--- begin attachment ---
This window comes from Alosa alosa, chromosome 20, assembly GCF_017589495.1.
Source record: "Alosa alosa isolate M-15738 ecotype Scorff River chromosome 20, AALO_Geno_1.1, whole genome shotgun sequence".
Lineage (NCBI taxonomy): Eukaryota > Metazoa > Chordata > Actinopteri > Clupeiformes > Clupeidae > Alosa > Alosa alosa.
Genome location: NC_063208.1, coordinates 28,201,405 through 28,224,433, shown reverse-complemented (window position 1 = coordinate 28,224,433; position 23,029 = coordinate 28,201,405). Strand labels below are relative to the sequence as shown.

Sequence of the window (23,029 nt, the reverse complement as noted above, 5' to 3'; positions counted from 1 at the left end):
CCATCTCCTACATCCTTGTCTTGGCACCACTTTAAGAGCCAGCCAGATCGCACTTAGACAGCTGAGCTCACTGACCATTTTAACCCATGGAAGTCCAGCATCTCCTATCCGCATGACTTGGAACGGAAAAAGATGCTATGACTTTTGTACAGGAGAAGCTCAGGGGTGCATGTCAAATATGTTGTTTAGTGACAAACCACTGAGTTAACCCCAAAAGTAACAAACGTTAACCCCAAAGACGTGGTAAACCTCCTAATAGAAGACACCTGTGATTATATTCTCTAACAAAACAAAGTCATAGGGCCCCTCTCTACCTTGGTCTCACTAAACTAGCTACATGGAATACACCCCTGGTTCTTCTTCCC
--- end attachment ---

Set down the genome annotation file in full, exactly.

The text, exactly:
This window comes from Alosa alosa, chromosome 20, assembly GCF_017589495.1.
Source record: "Alosa alosa isolate M-15738 ecotype Scorff River chromosome 20, AALO_Geno_1.1, whole genome shotgun sequence".
Lineage (NCBI taxonomy): Eukaryota > Metazoa > Chordata > Actinopteri > Clupeiformes > Clupeidae > Alosa > Alosa alosa.
Genome location: NC_063208.1, coordinates 28,201,405 through 28,224,433, shown reverse-complemented (window position 1 = coordinate 28,224,433; position 23,029 = coordinate 28,201,405). Strand labels below are relative to the sequence as shown.

Sequence of the window (23,029 nt, the reverse complement as noted above, 5' to 3'; positions counted from 1 at the left end):
CCATCTCCTACATCCTTGTCTTGGCACCACTTTAAGAGCCAGCCAGATCGCACTTAGACAGCTGAGCTCACTGACCATTTTAACCCATGGAAGTCCAGCATCTCCTATCCGCATGACTTGGAACGGAAAAAGATGCTATGACTTTTGTACAGGAGAAGCTCAGGGGTGCATGTCAAATATGTTGTTTAGTGACAAACCACTGAGTTAACCCCAAAAGTAACAAACGTTAACCCCAAAGACGTGGTAAACCTCCTAATAGAAGACACCTGTGATTATATTCTCTAACAAAACAAAGTCATAGGGCCCCTCTCTACCTTGGTCTCACTAAACTAGCTACATGGAATACACCCCTGGTTCTTCTTCCC